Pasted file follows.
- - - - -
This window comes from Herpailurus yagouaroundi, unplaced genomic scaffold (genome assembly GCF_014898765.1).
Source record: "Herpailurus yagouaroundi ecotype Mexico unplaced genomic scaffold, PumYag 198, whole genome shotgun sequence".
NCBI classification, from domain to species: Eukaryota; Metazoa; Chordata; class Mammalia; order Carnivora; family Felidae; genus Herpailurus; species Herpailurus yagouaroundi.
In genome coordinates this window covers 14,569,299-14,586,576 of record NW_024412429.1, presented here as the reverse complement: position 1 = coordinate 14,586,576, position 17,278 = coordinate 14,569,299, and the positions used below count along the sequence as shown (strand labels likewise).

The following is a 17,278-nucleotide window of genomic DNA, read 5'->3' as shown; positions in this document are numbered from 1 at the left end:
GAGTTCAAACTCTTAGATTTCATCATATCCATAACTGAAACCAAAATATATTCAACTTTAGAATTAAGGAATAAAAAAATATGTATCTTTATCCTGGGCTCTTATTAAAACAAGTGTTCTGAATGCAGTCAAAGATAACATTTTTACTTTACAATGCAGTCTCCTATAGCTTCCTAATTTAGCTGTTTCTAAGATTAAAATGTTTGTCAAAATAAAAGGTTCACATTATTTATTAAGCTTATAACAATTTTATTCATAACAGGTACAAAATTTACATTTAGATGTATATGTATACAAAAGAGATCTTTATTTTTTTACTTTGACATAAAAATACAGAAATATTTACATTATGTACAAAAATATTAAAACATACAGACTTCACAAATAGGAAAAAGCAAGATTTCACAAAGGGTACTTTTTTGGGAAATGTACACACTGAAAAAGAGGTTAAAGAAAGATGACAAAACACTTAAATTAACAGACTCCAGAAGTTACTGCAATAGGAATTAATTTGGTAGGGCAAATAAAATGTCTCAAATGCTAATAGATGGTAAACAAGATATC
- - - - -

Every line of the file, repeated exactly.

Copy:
This window comes from Herpailurus yagouaroundi, unplaced genomic scaffold (genome assembly GCF_014898765.1).
Source record: "Herpailurus yagouaroundi ecotype Mexico unplaced genomic scaffold, PumYag 198, whole genome shotgun sequence".
NCBI classification, from domain to species: Eukaryota; Metazoa; Chordata; class Mammalia; order Carnivora; family Felidae; genus Herpailurus; species Herpailurus yagouaroundi.
In genome coordinates this window covers 14,569,299-14,586,576 of record NW_024412429.1, presented here as the reverse complement: position 1 = coordinate 14,586,576, position 17,278 = coordinate 14,569,299, and the positions used below count along the sequence as shown (strand labels likewise).

The following is a 17,278-nucleotide window of genomic DNA, read 5'->3' as shown; positions in this document are numbered from 1 at the left end:
GAGTTCAAACTCTTAGATTTCATCATATCCATAACTGAAACCAAAATATATTCAACTTTAGAATTAAGGAATAAAAAAATATGTATCTTTATCCTGGGCTCTTATTAAAACAAGTGTTCTGAATGCAGTCAAAGATAACATTTTTACTTTACAATGCAGTCTCCTATAGCTTCCTAATTTAGCTGTTTCTAAGATTAAAATGTTTGTCAAAATAAAAGGTTCACATTATTTATTAAGCTTATAACAATTTTATTCATAACAGGTACAAAATTTACATTTAGATGTATATGTATACAAAAGAGATCTTTATTTTTTTACTTTGACATAAAAATACAGAAATATTTACATTATGTACAAAAATATTAAAACATACAGACTTCACAAATAGGAAAAAGCAAGATTTCACAAAGGGTACTTTTTTGGGAAATGTACACACTGAAAAAGAGGTTAAAGAAAGATGACAAAACACTTAAATTAACAGACTCCAGAAGTTACTGCAATAGGAATTAATTTGGTAGGGCAAATAAAATGTCTCAAATGCTAATAGATGGTAAACAAGATATC